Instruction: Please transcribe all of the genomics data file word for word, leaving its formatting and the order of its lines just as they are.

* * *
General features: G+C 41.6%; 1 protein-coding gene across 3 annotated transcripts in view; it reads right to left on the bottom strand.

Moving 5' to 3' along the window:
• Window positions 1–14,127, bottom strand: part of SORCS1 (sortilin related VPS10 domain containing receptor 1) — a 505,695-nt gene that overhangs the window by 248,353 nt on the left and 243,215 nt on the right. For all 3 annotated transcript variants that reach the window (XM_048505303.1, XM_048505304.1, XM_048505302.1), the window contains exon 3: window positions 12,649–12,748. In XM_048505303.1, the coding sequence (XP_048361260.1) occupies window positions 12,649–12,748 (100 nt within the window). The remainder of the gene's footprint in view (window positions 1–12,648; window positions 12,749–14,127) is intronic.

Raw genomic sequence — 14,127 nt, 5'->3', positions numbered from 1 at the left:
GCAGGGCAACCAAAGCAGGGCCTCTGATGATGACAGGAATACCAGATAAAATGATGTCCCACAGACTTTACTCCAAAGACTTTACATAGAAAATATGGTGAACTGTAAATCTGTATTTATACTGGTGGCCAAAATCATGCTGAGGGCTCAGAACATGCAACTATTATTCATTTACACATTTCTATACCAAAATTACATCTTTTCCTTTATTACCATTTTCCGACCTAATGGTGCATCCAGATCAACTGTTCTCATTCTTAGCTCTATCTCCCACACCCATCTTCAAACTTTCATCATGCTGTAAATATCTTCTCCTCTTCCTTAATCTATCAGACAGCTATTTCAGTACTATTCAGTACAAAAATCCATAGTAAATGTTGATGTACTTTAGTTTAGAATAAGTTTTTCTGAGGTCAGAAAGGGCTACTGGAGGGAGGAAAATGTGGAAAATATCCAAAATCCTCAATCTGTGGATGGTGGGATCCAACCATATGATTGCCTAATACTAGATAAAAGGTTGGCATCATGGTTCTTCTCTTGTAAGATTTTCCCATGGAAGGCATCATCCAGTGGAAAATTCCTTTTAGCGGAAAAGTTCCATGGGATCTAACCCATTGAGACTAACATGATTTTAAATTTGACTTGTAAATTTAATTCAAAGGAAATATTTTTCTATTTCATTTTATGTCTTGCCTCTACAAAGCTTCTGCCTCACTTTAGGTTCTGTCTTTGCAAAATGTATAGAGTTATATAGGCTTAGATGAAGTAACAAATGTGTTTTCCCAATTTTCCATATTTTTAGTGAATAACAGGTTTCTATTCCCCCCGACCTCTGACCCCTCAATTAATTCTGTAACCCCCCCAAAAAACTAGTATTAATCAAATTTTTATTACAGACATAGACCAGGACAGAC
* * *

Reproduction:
General features: G+C 41.6%; 1 protein-coding gene across 3 annotated transcripts in view; it reads right to left on the bottom strand.

Moving 5' to 3' along the window:
• Window positions 1–14,127, bottom strand: part of SORCS1 (sortilin related VPS10 domain containing receptor 1) — a 505,695-nt gene that overhangs the window by 248,353 nt on the left and 243,215 nt on the right. For all 3 annotated transcript variants that reach the window (XM_048505303.1, XM_048505304.1, XM_048505302.1), the window contains exon 3: window positions 12,649–12,748. In XM_048505303.1, the coding sequence (XP_048361260.1) occupies window positions 12,649–12,748 (100 nt within the window). The remainder of the gene's footprint in view (window positions 1–12,648; window positions 12,749–14,127) is intronic.

Raw genomic sequence — 14,127 nt, 5'->3', positions numbered from 1 at the left:
GCAGGGCAACCAAAGCAGGGCCTCTGATGATGACAGGAATACCAGATAAAATGATGTCCCACAGACTTTACTCCAAAGACTTTACATAGAAAATATGGTGAACTGTAAATCTGTATTTATACTGGTGGCCAAAATCATGCTGAGGGCTCAGAACATGCAACTATTATTCATTTACACATTTCTATACCAAAATTACATCTTTTCCTTTATTACCATTTTCCGACCTAATGGTGCATCCAGATCAACTGTTCTCATTCTTAGCTCTATCTCCCACACCCATCTTCAAACTTTCATCATGCTGTAAATATCTTCTCCTCTTCCTTAATCTATCAGACAGCTATTTCAGTACTATTCAGTACAAAAATCCATAGTAAATGTTGATGTACTTTAGTTTAGAATAAGTTTTTCTGAGGTCAGAAAGGGCTACTGGAGGGAGGAAAATGTGGAAAATATCCAAAATCCTCAATCTGTGGATGGTGGGATCCAACCATATGATTGCCTAATACTAGATAAAAGGTTGGCATCATGGTTCTTCTCTTGTAAGATTTTCCCATGGAAGGCATCATCCAGTGGAAAATTCCTTTTAGCGGAAAAGTTCCATGGGATCTAACCCATTGAGACTAACATGATTTTAAATTTGACTTGTAAATTTAATTCAAAGGAAATATTTTTCTATTTCATTTTATGTCTTGCCTCTACAAAGCTTCTGCCTCACTTTAGGTTCTGTCTTTGCAAAATGTATAGAGTTATATAGGCTTAGATGAAGTAACAAATGTGTTTTCCCAATTTTCCATATTTTTAGTGAATAACAGGTTTCTATTCCCCCCGACCTCTGACCCCTCAATTAATTCTGTAACCCCCCCAAAAAACTAGTATTAATCAAATTTTTATTACAGACATAGACCAGGACAGAC